Always inspiring: Margaret Atwood’s advice on writing.
“A funny thing happened when Howard Jacobson won the Man Booker Prize last Tuesday… a smattering of people who were not even related to Mr. Jacobson stood and cheered.” A profile of the new Booker winner and an exploration of his winning book, The Finkler Question, in the New York Times.
“If the history of the American sentence were a John Ford movie, its second act would conclude with the young Ernest [Hemingway] walking into a saloon, finding an etiolated Henry James slumped at the bar in a haze of indecision, and shooting him dead.” Adam Haslett takes on Stanley Fish, Strunk & White, and the art of writing a sentence.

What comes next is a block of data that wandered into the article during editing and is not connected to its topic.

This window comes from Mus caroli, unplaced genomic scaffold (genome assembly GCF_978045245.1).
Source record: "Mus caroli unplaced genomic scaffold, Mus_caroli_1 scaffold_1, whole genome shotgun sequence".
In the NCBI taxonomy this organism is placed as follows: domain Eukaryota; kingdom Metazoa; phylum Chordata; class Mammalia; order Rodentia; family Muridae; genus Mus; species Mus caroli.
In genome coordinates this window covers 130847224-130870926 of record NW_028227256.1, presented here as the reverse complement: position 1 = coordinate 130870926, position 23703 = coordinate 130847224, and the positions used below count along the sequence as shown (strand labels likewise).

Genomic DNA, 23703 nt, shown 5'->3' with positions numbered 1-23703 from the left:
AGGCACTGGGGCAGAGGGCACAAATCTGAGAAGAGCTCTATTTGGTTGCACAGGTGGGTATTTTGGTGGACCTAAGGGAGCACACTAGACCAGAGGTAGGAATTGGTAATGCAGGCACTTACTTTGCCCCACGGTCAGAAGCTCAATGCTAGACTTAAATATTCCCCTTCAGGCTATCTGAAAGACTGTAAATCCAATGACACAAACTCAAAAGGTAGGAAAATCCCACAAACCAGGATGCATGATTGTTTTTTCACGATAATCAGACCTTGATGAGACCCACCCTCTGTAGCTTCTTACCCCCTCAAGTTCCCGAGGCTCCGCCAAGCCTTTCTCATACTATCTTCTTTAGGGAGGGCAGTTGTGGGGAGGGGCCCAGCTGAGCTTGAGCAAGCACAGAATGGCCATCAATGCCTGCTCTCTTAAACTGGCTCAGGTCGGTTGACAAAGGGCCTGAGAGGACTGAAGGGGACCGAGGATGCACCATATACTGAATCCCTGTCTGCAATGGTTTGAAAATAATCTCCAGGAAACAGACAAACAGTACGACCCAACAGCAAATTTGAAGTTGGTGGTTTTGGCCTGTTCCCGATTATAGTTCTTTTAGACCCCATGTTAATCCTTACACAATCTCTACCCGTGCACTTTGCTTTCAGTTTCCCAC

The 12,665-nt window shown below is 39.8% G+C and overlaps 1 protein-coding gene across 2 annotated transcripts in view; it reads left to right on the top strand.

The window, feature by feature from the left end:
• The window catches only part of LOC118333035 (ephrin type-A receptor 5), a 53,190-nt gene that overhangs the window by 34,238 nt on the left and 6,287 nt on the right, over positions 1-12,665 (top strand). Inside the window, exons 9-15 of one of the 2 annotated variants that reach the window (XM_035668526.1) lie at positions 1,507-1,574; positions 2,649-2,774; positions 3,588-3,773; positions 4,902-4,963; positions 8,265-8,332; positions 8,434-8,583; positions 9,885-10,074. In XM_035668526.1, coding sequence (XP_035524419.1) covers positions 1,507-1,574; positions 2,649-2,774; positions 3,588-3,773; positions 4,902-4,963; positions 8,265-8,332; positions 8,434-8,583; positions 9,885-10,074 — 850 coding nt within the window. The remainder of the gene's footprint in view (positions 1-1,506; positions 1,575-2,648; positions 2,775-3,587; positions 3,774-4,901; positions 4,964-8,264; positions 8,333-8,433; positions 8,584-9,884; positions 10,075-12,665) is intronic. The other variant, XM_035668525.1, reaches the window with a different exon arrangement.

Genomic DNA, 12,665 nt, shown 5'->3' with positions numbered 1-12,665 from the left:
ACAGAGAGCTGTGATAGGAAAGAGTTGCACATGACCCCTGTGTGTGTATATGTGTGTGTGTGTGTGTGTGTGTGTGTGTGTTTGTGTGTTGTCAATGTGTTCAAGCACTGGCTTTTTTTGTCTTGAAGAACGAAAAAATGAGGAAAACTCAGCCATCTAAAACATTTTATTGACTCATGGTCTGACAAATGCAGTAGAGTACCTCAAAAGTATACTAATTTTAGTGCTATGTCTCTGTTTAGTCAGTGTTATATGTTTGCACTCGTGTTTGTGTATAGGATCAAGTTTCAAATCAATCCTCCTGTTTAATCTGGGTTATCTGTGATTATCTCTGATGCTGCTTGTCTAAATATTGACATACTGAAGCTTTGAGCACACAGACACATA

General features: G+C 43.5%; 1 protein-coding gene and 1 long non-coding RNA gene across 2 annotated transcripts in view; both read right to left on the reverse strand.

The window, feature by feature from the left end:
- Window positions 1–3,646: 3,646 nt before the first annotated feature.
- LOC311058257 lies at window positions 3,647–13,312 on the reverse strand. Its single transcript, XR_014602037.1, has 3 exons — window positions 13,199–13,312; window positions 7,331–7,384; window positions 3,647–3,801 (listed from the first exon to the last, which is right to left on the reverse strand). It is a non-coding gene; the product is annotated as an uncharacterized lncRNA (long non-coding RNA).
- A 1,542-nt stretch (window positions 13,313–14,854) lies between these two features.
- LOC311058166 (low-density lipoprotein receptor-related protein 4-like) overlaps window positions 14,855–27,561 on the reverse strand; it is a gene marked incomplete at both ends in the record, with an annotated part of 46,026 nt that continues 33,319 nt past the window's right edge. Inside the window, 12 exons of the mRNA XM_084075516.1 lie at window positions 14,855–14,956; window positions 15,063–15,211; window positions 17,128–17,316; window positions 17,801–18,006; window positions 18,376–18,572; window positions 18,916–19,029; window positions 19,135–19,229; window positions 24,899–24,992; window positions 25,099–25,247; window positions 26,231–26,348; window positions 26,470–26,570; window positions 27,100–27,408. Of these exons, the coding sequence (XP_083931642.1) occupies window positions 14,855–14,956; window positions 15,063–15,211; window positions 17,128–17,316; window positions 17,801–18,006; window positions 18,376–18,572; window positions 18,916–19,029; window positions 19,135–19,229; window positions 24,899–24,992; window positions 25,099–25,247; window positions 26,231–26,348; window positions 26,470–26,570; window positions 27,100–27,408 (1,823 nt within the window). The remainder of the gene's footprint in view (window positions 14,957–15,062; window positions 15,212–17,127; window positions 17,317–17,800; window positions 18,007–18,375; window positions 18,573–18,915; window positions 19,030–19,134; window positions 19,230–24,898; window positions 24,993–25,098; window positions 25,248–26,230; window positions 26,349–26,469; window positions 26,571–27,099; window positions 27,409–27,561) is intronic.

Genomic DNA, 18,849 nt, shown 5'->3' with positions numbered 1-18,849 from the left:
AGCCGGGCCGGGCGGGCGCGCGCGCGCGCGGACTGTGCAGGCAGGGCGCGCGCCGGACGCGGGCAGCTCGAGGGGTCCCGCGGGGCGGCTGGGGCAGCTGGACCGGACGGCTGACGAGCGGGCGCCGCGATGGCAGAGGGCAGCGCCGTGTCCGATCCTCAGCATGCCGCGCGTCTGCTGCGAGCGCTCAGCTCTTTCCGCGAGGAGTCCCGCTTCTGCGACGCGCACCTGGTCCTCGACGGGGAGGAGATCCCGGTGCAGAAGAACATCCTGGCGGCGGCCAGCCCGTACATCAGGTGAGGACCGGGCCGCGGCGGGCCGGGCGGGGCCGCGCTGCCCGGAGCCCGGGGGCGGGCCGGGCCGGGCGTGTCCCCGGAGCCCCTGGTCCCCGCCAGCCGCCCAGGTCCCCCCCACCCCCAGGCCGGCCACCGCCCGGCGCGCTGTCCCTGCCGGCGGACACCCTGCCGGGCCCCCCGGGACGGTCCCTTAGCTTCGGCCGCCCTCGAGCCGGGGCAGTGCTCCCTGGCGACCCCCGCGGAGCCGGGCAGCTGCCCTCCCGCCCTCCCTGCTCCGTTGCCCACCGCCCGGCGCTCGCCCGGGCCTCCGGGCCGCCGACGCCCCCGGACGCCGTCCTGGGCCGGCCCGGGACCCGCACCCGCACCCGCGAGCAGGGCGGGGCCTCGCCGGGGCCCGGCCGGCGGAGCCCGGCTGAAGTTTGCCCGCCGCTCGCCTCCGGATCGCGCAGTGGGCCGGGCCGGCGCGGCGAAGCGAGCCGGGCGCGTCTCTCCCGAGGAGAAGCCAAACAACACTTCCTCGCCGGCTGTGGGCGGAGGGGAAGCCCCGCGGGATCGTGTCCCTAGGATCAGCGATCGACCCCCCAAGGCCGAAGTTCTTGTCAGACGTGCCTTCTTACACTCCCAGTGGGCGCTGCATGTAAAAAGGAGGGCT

Urmila Seshagiri writes for Public Books about Jhumpa Lahiri’s In Other Words in its original Italian. As she explains it, “the dual-language Italian-English format literalizes the very ‘separazione totale’ that is In altre parole’s subject, reminding us, page by page, of potential losses.” Pair with Hannah Gersen’s Millions review of the book.